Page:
Starting Seeds Indoors & Cold Stratification
Though it still seems early in the year, gardening season is well underway in Edmonton. Last Sunday I bought a number of seeds from the annual Seedy Sunday, mainly from Harmonic Herbs—a 15-acre farm up near Barrhead. I picked up some veggie cultivars, both common favourites and some more unusual things I haven’t tried yet, as well as a few medicinal herbs (skullcap, valerian, borage). All the seeds are non-GMO and open-pollinated, meaning if you just let the plant do its thing, it’ll go to seed naturally (i.e. without any human meddling) so you can gather up a fresh batch of new seeds at the end of each growing season. It doesn’t always work: unless you want to experiment with weird cross-pollinated stuff, you can’t save seeds when you’re growing more than one variety in the same area. But still, in many cases that $3 pack of seeds can result in years of crops.
It’s still too cold to plant a lot of seeds straight into the ground, though the ground is mostly thawed in all but the shaded bed. I’ll be putting a few cold hardy seeds out there this afternoon: kale, peas, spinach, beets, radish, some lettuces and endive—essentially all the stuff that I put in the cold frames.
Speaking of, things are starting to pop up under those: the radishes were the first, of course (I swear you could grow those things in the dark), followed by peas (in the small planter-turned-cold frame against the house—it’s easily the warmest spot, so that makes sense), arugula, and some lettuces/endives
The garlic (Legacy, a hardneck variety) I planted in the fall has come up too: the shoots are over two inches tall in a few spots, chiefly in the bed against the house under the dryer vent. One things I’ve learned from backyard gardening is that microclimates can be extremely micro, indeed—and the cause is often due to man-made factors, like dryer vents or the ambient heat radiating off stucco.
I haven’t really ever started seeds indoors before—not to any great degree. Previously I just chucked the seeds in the ground when it was warm-ish and waited around for things to come up. You’d be surprised how successful—albeit erratic—that is. But now that I’ve got a good, expanding system of tidy garden beds, the effort of starting indoors seems worthwhile. Plus it’s way cheaper than buying a horde of starter plants from the greenhouse.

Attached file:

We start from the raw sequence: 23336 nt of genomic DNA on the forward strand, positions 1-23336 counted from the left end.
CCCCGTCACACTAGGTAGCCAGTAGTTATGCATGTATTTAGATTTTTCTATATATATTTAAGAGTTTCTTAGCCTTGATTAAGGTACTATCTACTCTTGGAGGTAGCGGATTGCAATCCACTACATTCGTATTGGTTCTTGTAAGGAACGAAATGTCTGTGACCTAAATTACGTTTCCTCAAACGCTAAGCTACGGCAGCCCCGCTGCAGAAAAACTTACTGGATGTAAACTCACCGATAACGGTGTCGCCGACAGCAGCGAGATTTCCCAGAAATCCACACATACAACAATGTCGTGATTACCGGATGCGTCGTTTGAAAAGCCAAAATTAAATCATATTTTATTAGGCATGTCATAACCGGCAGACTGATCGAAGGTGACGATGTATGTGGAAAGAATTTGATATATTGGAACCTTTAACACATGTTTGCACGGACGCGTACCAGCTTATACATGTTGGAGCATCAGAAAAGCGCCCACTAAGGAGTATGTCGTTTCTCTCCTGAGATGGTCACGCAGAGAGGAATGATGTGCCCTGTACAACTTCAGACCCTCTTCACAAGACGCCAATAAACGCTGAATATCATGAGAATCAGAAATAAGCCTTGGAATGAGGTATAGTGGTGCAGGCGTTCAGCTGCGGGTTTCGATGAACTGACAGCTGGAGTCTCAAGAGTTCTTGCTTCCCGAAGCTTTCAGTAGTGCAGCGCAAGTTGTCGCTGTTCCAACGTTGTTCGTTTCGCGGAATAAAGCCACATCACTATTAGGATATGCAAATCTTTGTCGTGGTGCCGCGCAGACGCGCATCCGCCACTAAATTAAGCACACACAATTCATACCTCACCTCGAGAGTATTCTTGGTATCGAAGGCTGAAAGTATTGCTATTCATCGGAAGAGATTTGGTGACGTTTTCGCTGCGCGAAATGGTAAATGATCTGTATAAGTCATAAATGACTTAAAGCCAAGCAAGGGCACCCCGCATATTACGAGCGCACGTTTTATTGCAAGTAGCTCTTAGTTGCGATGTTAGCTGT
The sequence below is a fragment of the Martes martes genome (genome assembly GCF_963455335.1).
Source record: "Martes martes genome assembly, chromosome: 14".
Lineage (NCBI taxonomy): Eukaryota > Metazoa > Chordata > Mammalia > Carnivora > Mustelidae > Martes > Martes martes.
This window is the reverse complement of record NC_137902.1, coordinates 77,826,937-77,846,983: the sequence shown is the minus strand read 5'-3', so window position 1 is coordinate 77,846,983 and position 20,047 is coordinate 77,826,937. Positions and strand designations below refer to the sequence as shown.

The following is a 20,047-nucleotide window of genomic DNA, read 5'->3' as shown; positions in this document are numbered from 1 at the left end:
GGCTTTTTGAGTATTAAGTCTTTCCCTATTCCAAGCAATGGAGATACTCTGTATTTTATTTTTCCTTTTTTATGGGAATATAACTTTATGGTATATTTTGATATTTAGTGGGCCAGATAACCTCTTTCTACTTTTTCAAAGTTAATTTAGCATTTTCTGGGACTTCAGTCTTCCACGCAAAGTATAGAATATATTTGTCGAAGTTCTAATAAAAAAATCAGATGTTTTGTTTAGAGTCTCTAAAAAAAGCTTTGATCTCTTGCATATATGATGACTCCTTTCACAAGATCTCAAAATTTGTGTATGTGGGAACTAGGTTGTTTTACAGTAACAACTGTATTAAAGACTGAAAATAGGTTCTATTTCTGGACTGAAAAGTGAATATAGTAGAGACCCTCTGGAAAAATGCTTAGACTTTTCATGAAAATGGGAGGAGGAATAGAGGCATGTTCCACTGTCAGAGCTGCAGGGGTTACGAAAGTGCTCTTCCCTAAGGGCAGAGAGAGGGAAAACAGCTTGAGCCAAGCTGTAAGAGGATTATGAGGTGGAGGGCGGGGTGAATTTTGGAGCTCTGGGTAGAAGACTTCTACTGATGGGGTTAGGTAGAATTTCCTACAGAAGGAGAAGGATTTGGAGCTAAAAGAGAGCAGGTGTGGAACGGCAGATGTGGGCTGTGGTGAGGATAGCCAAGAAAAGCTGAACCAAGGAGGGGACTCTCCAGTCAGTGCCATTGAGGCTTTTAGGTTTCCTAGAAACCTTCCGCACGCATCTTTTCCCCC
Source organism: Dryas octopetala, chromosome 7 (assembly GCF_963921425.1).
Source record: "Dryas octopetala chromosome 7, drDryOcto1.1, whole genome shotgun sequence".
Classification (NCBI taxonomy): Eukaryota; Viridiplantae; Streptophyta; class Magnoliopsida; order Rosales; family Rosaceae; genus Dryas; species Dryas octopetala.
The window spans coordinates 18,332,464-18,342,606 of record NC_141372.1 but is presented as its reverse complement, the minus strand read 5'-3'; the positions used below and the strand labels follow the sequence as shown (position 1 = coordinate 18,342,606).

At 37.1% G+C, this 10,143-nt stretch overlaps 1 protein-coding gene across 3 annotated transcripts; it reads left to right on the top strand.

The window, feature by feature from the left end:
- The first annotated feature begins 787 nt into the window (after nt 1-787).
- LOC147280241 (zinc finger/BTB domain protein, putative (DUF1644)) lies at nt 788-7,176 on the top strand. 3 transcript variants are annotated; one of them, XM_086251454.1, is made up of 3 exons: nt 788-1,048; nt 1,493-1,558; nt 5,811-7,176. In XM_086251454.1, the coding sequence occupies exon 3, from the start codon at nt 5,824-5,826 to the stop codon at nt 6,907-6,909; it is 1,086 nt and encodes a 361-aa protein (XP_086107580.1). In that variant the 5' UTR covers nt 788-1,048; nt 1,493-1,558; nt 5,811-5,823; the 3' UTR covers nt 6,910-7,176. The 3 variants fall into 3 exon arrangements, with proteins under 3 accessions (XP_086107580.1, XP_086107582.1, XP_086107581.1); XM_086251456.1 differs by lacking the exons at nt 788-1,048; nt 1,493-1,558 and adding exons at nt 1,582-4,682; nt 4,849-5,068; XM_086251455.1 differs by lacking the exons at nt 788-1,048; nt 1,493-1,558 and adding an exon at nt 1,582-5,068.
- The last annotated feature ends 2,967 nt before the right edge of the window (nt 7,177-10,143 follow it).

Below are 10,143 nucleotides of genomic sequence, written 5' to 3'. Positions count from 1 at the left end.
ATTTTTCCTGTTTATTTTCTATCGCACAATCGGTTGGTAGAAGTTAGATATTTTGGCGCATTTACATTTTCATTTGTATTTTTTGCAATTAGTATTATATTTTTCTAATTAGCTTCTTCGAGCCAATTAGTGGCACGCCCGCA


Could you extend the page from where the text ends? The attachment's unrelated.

I meant to get some seeds started earlier, but was too busy this week with work and developing a random chest cold/laryngitis. (That’s twice in four months now, and this isn’t a trend I’m particularly enthusiastic about.) Yesterday I finally had time and energy to seed some of the small pots I had lying around. I started with tomatoes, zucchini, borage, skullcap, sunflower, assorted kitchen herbs, and squash. The squash is an experiment as the seeds were saved from a couple acorn squashes that I grew: Celebration variety, which is a hybrid, so therefore the fruit this year will be a wild card.
When I was filling the pots with soil it seemed like a lot of starters, but once I got inside and started putting seeds in them, I realized I could have doubled/tripled/quadrupled the number of starter seeds and still not been satisfied. The prospect of heading outside in May with a small army of seedlings, ready to flourish as soon as their little roots hit the ground, is extremely enticing. I may pick up a few more jiffy pots/seed flats and do another round of planting before the week is through.
At Seedy Sunday I also grabbed a few native flower seeds from the Edmonton Native Plant Group: nodding onion (Allium cernuum), saline shootingstar (Dodecatheon pulchellum) and meadow blazingstar (Liatris ligulistylis). It was difficult to pick; I could have bought everything they had but I also don’t have a lot of established permanent spots for perennials yet, since I’m gardening mainly in boxes. Plus, a lot of these native species like semi-shade—so they’ll do much better in the front of the house, facing north, whenever we get around to converting the lawn to garden.
Native plant seeds usually need cold stratification to germinate, so I started that yesterday. This is a process that mimics what happens outside in the early spring (i.e. it’s chilly and damp) which is the trigger for native seeds to germinate. You can just plant them in the fall and let nature take care of it, or if you didn’t get them in the ground in time (like me), you can simulate it by mixing the seeds into some damp sand in a ziploc bag and sticking it in the fridge for a few weeks. Fingers crossed it works.
The strawberries are up.